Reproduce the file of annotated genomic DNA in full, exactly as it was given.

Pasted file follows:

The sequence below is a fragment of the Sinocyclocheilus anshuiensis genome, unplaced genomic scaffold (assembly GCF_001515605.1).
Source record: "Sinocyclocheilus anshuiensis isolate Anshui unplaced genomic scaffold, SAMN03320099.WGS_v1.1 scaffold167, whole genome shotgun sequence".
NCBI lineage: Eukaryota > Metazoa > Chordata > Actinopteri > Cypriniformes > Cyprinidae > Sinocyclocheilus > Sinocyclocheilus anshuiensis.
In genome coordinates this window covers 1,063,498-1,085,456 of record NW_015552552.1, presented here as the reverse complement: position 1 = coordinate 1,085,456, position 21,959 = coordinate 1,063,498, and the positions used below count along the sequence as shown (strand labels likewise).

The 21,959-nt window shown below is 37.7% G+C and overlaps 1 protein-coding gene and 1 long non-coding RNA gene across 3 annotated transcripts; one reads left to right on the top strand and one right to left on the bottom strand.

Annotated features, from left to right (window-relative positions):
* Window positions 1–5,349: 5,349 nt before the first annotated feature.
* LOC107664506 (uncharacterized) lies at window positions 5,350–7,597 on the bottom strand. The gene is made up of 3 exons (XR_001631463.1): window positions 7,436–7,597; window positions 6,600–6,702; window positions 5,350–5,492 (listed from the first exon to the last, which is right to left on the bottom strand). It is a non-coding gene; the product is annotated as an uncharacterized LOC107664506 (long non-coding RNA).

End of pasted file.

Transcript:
The sequence below is a fragment of the Sinocyclocheilus anshuiensis genome, unplaced genomic scaffold (assembly GCF_001515605.1).
Source record: "Sinocyclocheilus anshuiensis isolate Anshui unplaced genomic scaffold, SAMN03320099.WGS_v1.1 scaffold167, whole genome shotgun sequence".
NCBI lineage: Eukaryota > Metazoa > Chordata > Actinopteri > Cypriniformes > Cyprinidae > Sinocyclocheilus > Sinocyclocheilus anshuiensis.
In genome coordinates this window covers 1,063,498-1,085,456 of record NW_015552552.1, presented here as the reverse complement: position 1 = coordinate 1,085,456, position 21,959 = coordinate 1,063,498, and the positions used below count along the sequence as shown (strand labels likewise).

The 21,959-nt window shown below is 37.7% G+C and overlaps 1 protein-coding gene and 1 long non-coding RNA gene across 3 annotated transcripts; one reads left to right on the top strand and one right to left on the bottom strand.

Annotated features, from left to right (window-relative positions):
* Window positions 1–5,349: 5,349 nt before the first annotated feature.
* LOC107664506 (uncharacterized) lies at window positions 5,350–7,597 on the bottom strand. The gene is made up of 3 exons (XR_001631463.1): window positions 7,436–7,597; window positions 6,600–6,702; window positions 5,350–5,492 (listed from the first exon to the last, which is right to left on the bottom strand). It is a non-coding gene; the product is annotated as an uncharacterized LOC107664506 (long non-coding RNA).